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Grum leaned back in his seat, his back groaning in protest, and frowned.  His rough hands thumbed listlessly through the novel he was holding - some new zombie thriller he had bought on a whim some weeks ago - but his heart wasn't in it.  The words kept swimming in front of him, boring, pointless.  Even zombies weren't as scary as what lay ahead in the afternoon.
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Thousand Roads lay in the tall grass, and dozed.  The light drifted over his skin, still pale after days out in the sun.  It contrasted nicely with the dark green skin of the woman lying next to him, tucked up close against his chest.

The grass waved; one strand kept touching his cheek.  Eyes closed, he raised his hand once or twice to ward it away, but it continued its assault.  Finally, he opened one eye.  Trixie's smiling face filled his vision, sunlight dancing over her cheek.

She tossed the dead strand of vegetation back to the meadow, and grinned.  Her eyes flashed at having his undivided attention.

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I love the moon in this place.  It is pleasing to see it rise above the treeline, waxing, pale-cream and full of her cold light.  It is good for Him as well, that He might better see the Way in the darkness.  I sometimes think He would do well to wear glasses, or gain access to a lamp of some kind.  He stumbles more upon the road than He once did.  I will meditate on the luminescence of the Moon, and pray for Her to guide Him.

You're wasting your time.  The moon can't hear anything you say.  It's just a white disc in the sky; it doesn't care about you, or me, or Him either.

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Early Winter
A Thursday
Sometime before midnight

"You seem troubled this evening, Mister Volsung," the Queen of Eluviar murmured, lips brushing the edge of her glass.  The ruby-bright wine shivered as her words passed over the surface of the liquid.  She looked across the marble terrace to the old adventurer, and took a swallow of the liquid.  It was a precise movement, perfectly timed and considered.  Everything she did was much the same; and little missed her eyes for poise and precision.  But something was bothering her drinking partner this evening, something beyond the normal tribulations brought along by children and running a company of mercenaries.  He'd had three glasses of the priceless wine, one after another, and told no stories under the moon that night.  In her memory, this had never happened before.  Well, the drinking, yes, but never the quiet.  'Quiet' was a word that really didn't belong within several miles of Grum Volsung.Read more...Collapse )


The sooner this post is filled with writing prompts, the sooner I can wreck your LJ feeds with my nonsense.

Have at it.

Also, thanks.

The wyrd witch slapped a hand to his wrist and growled.  His eyes blazed red at the grinning man across from him.

"You're fast, at least," Duncan muttered to his friend, rubbing the stinging wound the practice foil had left behind.  Tristan grinned wider, and offered a mock bow.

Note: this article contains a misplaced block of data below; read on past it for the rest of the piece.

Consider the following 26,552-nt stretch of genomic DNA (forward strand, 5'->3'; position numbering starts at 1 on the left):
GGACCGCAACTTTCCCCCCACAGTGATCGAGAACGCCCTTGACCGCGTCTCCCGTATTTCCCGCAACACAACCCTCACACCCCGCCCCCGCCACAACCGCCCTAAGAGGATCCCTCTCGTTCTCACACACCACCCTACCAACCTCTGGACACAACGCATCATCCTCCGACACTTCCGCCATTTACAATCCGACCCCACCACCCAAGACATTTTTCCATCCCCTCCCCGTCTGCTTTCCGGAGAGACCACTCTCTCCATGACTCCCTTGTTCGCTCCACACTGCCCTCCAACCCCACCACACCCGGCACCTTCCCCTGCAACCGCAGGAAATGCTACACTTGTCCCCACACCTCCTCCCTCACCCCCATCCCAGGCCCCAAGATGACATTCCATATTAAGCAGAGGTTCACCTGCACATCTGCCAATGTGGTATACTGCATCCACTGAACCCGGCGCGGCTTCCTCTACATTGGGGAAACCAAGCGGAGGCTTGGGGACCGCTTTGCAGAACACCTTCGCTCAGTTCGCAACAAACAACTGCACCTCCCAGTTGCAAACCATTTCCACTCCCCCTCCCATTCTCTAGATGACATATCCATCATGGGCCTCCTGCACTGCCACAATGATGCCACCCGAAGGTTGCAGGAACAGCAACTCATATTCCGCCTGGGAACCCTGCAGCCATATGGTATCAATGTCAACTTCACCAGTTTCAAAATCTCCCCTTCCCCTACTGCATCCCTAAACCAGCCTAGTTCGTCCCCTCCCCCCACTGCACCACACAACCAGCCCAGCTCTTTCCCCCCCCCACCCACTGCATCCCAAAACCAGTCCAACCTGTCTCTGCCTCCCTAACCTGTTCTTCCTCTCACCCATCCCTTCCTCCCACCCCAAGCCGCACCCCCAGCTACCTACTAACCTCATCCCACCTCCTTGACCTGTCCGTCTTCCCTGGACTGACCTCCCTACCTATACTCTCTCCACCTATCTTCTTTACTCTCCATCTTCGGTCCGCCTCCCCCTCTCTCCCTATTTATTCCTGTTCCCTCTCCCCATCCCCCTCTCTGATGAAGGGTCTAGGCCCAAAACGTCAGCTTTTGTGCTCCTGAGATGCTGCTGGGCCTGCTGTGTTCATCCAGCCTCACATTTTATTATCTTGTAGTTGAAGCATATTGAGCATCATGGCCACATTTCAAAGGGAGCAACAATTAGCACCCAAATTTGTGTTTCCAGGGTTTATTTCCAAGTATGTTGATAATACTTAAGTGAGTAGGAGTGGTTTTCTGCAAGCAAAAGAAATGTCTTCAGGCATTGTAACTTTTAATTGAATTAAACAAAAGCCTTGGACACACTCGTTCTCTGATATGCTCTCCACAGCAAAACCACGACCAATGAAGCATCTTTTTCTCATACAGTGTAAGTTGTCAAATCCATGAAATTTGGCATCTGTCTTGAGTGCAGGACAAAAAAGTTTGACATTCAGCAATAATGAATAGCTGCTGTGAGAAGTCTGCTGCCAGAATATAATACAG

"Have to be in my line of work," the gunslinger remarked, nodding his head and returning to his defensive stance.  "Fast, or dead.  Those are your choices, I believe."

"Can't argue with that," Duncan replied, hefting his blade up once more before springing forward.

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"Look, I'm not saying guns are worthless," Tristain slurred drunkenly to his companion.  "I'm just sayin', is, just...stuff ain't the same on Solace as it is, uh, here.  Wherever here is.  This...bar, thingy.  Place.  What's your name again?"

He cast his gaze around the smoky room.  Shapes loomed out of the dim light, people making their way to and from tables, or waitresses carrying blades and trays of drinks.  Everyone seemed very intent on their own business, and paid the gunfighter no attention whatsoever.  He sniffed to himself and took another pull of what passed for their top-shelf beer.  The stuff was foul, but little by little, it was doing the trick.  Soon he wouldn't be able to remember his own name, and it would be all downhill from there.
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In his mind, his people screamed, and the monastery burned.

It was always burning, every time he visited.  Always in a perpetual state of partial ruination, flames licking and crawling up the tumbled stone.  Banners blazed, calligraphy going up in ink-black smoke.  Ancient statues and works of art were put to the hammer, the torch, the boot.  The Crimson Host destroyed everything it touched, or could pull down with a prybar.  The same tools took man and woman apart just as easily, and with more pleasure.

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Thousand Roads's finger probed again at the arrow wound.  It never ceased to itch, or burn, but it hurt worse when he pawed at it.  It was a compulsion, a desire to see if this time, this time it would not sting.  Normally, it would be the simplest of tasks to shunt this offending desire aside, to simply switch it off.  But the days of late were long and pained, and fiddling with the open blood kept his mind occupied.

It was certainly better than thinking about what was going on around him.
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Mirror Mirror Highlights (as I recall them)

My brain was a sieve this event.  Lots of running around, overtired, mind churning as I struggled to remember stories to tell.  A mental exercise I have not had in ages, if ever.  Very enjoyable event, though.

Highlights in no order:

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